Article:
The skin is the largest organ of the body and its main purpose is to provide barrier function for the preservation of body homeostasis. However, contained within the skin are specialized elements that provide immunological function. Langerhans cells and dermal dendritic cells serve as antigen presenting cells that can initiate and/or regulate immune reactions (Kaplan et al., 2005; Kissenpfennig et al., 2005; Fukunaga et al., 2008). Epidermal keratinocytes secrete a wide variety of immune regulatory cytokines that have diverse effects on immune reactivity (Ullrich, 1995). Dermal mast cells also contribute to the immunological function of the skin. Due to the abundant expression of high-affinity Fcϵ receptors on their surface, and their ability to secrete histamine following IgE cross-linking, mast cells have been traditionally associated with allergic-type immune reactions (Turner and Kinet, 1999). However, newer findings indicate that mast cells influence a wide variety of nonallergic immune responses (Bischoff, 2007) and participate in inducing immune regulation and tolerance (Lu et al., 2006). In the skin, IL-10–secreting mast cells have been shown to limit pathology during a contact dermatitis reaction (Grimbaldeston et al., 2007) and play an essential role in the induction of immune suppression following exposure to the environmental carcinogen ultraviolet (UV) radiation (Byrne et al., 2008; Hart et al., 1998). In addition, mast cell density in human skin correlates with susceptibility to both nonmelanoma (Grimbaldeston et al., 2003) and melanoma skin cancers (Grimbaldeston et al., 2004) suggesting that the immunomodulatory function of mast cells is likely to be important for the development of skin cancer.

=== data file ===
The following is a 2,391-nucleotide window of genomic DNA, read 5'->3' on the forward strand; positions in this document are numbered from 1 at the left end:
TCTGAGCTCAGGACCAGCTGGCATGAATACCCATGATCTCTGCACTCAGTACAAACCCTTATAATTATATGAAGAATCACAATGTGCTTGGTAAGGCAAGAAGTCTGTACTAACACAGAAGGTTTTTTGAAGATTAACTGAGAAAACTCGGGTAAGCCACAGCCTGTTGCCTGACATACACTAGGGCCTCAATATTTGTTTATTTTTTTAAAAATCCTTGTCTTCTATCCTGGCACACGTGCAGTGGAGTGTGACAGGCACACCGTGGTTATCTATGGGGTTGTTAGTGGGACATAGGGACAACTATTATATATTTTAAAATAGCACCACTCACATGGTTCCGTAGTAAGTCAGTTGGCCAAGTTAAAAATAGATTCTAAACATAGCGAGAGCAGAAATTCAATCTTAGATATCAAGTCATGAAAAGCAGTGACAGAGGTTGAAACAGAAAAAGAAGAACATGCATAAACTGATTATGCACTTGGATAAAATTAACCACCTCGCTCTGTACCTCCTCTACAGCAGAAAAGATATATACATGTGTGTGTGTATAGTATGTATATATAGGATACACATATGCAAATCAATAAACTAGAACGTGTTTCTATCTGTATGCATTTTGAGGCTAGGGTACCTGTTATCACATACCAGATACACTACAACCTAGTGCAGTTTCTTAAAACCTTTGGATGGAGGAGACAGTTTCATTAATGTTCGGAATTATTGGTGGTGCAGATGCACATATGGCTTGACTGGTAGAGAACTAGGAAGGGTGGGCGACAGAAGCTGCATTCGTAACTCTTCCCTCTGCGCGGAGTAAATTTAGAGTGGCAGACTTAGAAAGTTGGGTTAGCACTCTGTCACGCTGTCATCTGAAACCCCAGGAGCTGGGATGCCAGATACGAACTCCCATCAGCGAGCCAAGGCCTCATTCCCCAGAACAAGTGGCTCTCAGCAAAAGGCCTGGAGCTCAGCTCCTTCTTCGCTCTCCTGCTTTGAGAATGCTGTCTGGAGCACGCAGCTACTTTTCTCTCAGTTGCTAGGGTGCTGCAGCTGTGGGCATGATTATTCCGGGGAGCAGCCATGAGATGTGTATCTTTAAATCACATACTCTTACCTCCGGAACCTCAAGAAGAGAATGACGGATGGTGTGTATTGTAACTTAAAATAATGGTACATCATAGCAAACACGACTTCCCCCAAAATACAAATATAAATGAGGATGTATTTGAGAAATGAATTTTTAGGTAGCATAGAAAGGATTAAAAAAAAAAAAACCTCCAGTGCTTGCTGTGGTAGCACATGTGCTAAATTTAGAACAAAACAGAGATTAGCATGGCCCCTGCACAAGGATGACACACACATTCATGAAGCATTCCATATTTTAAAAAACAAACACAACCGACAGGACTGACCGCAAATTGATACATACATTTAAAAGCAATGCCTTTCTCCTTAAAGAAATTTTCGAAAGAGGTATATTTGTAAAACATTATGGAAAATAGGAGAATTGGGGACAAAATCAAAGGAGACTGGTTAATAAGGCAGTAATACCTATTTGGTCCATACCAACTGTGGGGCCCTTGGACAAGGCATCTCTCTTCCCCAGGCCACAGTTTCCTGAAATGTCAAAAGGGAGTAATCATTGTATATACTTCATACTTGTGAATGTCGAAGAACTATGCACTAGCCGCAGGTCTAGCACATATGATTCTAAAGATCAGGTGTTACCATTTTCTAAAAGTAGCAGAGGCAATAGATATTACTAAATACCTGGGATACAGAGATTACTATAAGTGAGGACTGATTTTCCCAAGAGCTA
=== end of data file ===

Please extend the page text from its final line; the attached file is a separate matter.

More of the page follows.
Because of their location in the dermis, and in view of the emerging appreciation that mast cells regulate immune function, we tested the hypothesis that mast cells are involved in the immune suppression activated by dermal chemical exposure. We used military jet fuel as our model because much is known about its mechanism of action (Ramos et al., 2002, 2004, 2007, 2009; Ullrich, 1999; Ullrich and Lyons, 2000). We were particularly interested in studying skin and lymph node mast cell density, because we recently provided data indicating that another well-known environmental immunosuppressive agent, UV radiation triggers dermal mast cell migration from the skin to draining lymph nodes, a process that is essential for the induction of immune suppression (Byrne et al., 2008). Here we report that we could not induce immune suppression by applying JP-8 to the skin of mast cell deficient mice. Immune suppression was restored when JP-8 was applied to the skin of mast cell deficient mice that were reconstituted with wild-type bone marrow derived mast cells (BMMC). When BMMC were isolated from PGE2 deficient mice, no immune suppression was noted, indicating that mast cells are the source of the soluble regulatory factors that drive JP-8–induced immune suppression. Within hours of chemical exposure we noted an increase in dermal mast cell numbers, followed by an increase in lymph node mast cell density. JP-8 treatment activated CXCR4 expression on mast cells, and administering a CXCR4 antagonist to jet fuel–treated mice blocked the increase in lymph node mast cell density and abrogated immune suppression. These data indicate that mast cells play an essential role in modulating immune suppression following the application of JP-8 to the skin.